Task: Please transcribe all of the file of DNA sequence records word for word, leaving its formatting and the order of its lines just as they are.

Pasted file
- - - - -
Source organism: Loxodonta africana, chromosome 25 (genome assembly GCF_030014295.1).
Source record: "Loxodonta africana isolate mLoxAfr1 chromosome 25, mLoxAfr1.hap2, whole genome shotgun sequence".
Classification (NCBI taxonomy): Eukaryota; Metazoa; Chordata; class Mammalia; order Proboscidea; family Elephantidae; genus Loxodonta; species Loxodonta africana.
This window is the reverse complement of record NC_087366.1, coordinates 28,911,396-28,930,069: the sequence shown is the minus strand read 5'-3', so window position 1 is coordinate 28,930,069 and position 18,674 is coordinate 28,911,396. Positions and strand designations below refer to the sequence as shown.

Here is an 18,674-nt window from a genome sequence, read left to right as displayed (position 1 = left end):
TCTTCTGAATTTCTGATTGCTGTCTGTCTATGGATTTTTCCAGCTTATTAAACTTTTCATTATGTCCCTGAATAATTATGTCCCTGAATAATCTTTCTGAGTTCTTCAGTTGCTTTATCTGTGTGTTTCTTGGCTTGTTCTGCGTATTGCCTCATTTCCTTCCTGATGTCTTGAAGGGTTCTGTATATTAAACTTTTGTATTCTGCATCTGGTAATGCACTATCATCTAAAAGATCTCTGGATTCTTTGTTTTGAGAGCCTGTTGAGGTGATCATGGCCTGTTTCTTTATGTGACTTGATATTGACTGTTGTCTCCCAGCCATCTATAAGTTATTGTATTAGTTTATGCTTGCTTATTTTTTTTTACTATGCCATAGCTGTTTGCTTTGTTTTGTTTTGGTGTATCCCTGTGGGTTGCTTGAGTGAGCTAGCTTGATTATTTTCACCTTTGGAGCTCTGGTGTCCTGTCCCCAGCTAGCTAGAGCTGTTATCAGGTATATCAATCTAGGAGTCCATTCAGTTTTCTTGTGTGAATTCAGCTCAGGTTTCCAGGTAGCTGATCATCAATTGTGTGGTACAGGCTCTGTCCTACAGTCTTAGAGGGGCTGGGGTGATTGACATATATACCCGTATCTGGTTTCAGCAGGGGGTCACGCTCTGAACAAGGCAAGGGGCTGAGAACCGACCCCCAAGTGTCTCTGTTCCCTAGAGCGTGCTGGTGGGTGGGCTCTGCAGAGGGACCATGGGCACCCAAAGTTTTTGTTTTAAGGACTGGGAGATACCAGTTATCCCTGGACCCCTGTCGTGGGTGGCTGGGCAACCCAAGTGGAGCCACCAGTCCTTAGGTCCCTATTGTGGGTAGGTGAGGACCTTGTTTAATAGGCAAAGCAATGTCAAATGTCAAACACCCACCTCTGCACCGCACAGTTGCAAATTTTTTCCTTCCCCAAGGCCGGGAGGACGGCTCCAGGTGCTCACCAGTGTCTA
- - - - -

Source organism: Loxodonta africana, chromosome 25 (genome assembly GCF_030014295.1).
Source record: "Loxodonta africana isolate mLoxAfr1 chromosome 25, mLoxAfr1.hap2, whole genome shotgun sequence".
Classification (NCBI taxonomy): Eukaryota; Metazoa; Chordata; class Mammalia; order Proboscidea; family Elephantidae; genus Loxodonta; species Loxodonta africana.
This window is the reverse complement of record NC_087366.1, coordinates 28,911,396-28,930,069: the sequence shown is the minus strand read 5'-3', so window position 1 is coordinate 28,930,069 and position 18,674 is coordinate 28,911,396. Positions and strand designations below refer to the sequence as shown.

Here is an 18,674-nt window from a genome sequence, read left to right as displayed (position 1 = left end):
TCTTCTGAATTTCTGATTGCTGTCTGTCTATGGATTTTTCCAGCTTATTAAACTTTTCATTATGTCCCTGAATAATTATGTCCCTGAATAATCTTTCTGAGTTCTTCAGTTGCTTTATCTGTGTGTTTCTTGGCTTGTTCTGCGTATTGCCTCATTTCCTTCCTGATGTCTTGAAGGGTTCTGTATATTAAACTTTTGTATTCTGCATCTGGTAATGCACTATCATCTAAAAGATCTCTGGATTCTTTGTTTTGAGAGCCTGTTGAGGTGATCATGGCCTGTTTCTTTATGTGACTTGATATTGACTGTTGTCTCCCAGCCATCTATAAGTTATTGTATTAGTTTATGCTTGCTTATTTTTTTTTACTATGCCATAGCTGTTTGCTTTGTTTTGTTTTGGTGTATCCCTGTGGGTTGCTTGAGTGAGCTAGCTTGATTATTTTCACCTTTGGAGCTCTGGTGTCCTGTCCCCAGCTAGCTAGAGCTGTTATCAGGTATATCAATCTAGGAGTCCATTCAGTTTTCTTGTGTGAATTCAGCTCAGGTTTCCAGGTAGCTGATCATCAATTGTGTGGTACAGGCTCTGTCCTACAGTCTTAGAGGGGCTGGGGTGATTGACATATATACCCGTATCTGGTTTCAGCAGGGGGTCACGCTCTGAACAAGGCAAGGGGCTGAGAACCGACCCCCAAGTGTCTCTGTTCCCTAGAGCGTGCTGGTGGGTGGGCTCTGCAGAGGGACCATGGGCACCCAAAGTTTTTGTTTTAAGGACTGGGAGATACCAGTTATCCCTGGACCCCTGTCGTGGGTGGCTGGGCAACCCAAGTGGAGCCACCAGTCCTTAGGTCCCTATTGTGGGTAGGTGAGGACCTTGTTTAATAGGCAAAGCAATGTCAAATGTCAAACACCCACCTCTGCACCGCACAGTTGCAAATTTTTTCCTTCCCCAAGGCCGGGAGGACGGCTCCAGGTGCTCACCAGTGTCTA